Given the wide range of practices, some of which may be engaged in by people who do not consider themselves as practicing BDSM, inclusion in the BDSM community or subculture is usually dependent upon self-identification and shared experience.and is interpreted as a combination of the abbreviations B/D (Bondage and Discipline), D/s (Dominance and submission), and S/M (Sadism and Masochism).Since the 1980s, many practitioners and organizations have adopted the motto (originally from the statement of purpose of GMSMA—a gay SM activist organization) "safe, sane and consensual", commonly abbreviated as "SSC", which means that everything is based on safe activities, that all participants be of sufficiently sound/sane mind to consent, and that all participants do consent.Some BDSM practitioners prefer a code of behavior that differs from "SSC" and is described as "risk-aware consensual kink" (RACK), indicating a preference for a style in which the individual responsibility of the involved parties is emphasized more strongly, with each participant being responsible for his or her own well-being.Despite the bottom performing the action and the top receiving they have not necessarily switched roles.The abbreviations "sub" and "dom" are frequently used instead of "submissive" and "dominant".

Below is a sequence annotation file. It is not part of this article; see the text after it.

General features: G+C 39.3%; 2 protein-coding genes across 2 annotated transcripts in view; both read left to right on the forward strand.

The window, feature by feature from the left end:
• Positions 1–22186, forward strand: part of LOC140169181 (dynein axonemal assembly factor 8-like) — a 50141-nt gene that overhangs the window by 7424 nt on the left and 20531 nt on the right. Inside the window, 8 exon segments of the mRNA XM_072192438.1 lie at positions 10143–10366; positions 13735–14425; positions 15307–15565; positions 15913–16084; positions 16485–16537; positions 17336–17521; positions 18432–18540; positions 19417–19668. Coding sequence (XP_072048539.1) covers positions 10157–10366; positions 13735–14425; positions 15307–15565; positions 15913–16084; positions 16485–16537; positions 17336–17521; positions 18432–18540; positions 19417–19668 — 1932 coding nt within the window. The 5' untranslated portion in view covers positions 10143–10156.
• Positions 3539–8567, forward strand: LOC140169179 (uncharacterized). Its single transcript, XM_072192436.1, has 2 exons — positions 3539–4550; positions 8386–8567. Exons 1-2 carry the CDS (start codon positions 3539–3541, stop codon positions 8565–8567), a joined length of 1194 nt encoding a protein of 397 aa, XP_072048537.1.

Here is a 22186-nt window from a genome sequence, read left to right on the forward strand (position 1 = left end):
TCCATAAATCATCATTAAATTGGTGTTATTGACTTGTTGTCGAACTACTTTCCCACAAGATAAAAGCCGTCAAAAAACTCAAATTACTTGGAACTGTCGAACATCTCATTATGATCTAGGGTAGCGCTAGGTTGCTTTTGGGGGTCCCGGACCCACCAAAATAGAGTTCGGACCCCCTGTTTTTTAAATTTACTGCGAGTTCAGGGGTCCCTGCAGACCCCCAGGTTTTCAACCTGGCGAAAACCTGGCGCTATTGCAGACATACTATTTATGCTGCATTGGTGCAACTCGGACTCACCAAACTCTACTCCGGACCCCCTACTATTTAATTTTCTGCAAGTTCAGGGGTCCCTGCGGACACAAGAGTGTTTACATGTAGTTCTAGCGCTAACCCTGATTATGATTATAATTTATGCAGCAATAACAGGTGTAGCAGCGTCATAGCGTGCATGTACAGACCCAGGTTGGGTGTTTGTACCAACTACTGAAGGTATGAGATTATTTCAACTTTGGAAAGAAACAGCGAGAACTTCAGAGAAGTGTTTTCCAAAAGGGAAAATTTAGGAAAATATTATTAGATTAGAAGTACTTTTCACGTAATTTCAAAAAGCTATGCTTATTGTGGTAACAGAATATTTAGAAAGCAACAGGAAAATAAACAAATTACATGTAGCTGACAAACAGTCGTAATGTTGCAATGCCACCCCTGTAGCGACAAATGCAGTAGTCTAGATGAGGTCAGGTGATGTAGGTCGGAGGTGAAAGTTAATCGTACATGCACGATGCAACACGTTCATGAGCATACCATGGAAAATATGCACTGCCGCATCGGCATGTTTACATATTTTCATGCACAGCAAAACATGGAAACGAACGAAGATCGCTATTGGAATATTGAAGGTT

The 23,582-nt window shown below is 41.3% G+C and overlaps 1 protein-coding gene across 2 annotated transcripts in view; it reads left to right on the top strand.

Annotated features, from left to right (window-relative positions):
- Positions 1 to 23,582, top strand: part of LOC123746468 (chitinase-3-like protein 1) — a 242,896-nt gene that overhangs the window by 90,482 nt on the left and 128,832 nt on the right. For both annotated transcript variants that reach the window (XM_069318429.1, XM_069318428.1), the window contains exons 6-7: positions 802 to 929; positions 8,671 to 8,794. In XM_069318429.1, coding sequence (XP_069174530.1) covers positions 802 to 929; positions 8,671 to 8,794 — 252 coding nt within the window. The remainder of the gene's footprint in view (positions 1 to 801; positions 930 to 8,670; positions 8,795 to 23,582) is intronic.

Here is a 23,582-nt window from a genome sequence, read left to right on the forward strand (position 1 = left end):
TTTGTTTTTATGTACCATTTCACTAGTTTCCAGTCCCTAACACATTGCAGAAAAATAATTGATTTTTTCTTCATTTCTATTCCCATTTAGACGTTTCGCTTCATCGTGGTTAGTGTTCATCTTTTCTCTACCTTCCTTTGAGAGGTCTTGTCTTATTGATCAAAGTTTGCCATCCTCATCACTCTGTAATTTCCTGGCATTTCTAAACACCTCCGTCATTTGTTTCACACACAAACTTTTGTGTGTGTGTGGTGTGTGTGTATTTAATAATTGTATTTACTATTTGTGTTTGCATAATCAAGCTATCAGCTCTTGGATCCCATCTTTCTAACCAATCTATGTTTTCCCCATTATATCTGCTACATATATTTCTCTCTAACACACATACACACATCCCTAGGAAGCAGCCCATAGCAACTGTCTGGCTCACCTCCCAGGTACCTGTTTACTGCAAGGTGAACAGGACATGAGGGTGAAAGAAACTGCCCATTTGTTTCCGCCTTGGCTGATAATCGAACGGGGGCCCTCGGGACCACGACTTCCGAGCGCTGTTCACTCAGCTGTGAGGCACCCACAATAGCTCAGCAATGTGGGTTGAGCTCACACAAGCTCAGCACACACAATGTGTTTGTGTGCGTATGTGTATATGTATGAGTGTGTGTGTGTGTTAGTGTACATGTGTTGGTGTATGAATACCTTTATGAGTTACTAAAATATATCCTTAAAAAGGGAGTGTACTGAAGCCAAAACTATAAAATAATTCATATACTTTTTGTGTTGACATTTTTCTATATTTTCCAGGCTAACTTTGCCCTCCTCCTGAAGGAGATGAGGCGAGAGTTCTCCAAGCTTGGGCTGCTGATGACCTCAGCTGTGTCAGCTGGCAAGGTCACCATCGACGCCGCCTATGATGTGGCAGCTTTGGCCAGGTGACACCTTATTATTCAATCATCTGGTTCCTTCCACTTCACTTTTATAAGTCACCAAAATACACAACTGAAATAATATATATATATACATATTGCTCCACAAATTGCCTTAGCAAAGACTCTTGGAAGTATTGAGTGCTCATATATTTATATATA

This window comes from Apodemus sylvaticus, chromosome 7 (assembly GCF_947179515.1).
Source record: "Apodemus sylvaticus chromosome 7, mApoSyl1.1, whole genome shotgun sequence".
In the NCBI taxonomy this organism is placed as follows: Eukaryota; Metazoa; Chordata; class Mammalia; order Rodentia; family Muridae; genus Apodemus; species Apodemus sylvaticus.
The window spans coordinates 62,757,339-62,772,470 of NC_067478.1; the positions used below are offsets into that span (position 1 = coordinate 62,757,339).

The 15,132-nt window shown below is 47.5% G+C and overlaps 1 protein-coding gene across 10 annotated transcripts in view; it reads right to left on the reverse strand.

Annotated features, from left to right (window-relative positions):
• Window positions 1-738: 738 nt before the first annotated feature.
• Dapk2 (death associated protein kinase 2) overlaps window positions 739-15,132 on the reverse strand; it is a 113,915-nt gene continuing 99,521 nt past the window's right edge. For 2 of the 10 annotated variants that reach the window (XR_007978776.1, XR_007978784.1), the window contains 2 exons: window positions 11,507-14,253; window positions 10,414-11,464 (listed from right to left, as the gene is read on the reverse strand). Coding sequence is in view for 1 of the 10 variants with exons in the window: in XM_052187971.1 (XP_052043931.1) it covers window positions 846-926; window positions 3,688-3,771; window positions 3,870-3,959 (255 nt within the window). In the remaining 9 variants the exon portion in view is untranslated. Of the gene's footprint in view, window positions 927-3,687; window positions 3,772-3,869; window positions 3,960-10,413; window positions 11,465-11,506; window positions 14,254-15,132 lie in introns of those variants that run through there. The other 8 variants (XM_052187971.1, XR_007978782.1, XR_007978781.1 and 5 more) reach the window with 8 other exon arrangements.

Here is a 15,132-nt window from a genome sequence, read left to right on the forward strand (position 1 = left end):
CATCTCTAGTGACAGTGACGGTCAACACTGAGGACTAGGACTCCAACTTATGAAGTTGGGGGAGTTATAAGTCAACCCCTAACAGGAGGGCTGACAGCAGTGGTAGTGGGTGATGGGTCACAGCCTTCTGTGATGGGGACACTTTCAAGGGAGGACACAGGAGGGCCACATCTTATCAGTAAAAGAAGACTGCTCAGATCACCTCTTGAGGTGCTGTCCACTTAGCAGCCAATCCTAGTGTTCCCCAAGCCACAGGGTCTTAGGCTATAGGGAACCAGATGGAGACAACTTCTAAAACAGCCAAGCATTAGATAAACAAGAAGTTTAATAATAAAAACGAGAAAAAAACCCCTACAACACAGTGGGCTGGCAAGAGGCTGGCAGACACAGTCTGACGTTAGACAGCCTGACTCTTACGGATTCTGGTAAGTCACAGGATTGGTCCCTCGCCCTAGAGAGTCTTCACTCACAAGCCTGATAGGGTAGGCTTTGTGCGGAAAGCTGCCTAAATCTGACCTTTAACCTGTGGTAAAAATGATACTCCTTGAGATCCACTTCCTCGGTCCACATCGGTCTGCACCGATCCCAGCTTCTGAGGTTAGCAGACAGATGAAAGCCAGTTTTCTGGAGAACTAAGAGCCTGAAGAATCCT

The fundamental principles for the exercise of BDSM require that it should be performed with the informed consent of all involved parties.
For the medical condition in which pain/humiliation is required for sexual arousal and causes distress or impairment, see Sexual masochism disorder.
BDSM is a variety of often erotic practices or roleplaying involving bondage, discipline, dominance and submission, sadomasochism, and other related interpersonal dynamics.
The resulting consent and understanding is occasionally summarized in a written "contract", which is an agreement of what can and cannot take place.
Use of the agreed safeword (or occasionally a "safe symbol" such as dropping a ball or ringing a bell, especially when speech is restricted) is seen by some as an explicit withdrawal of consent.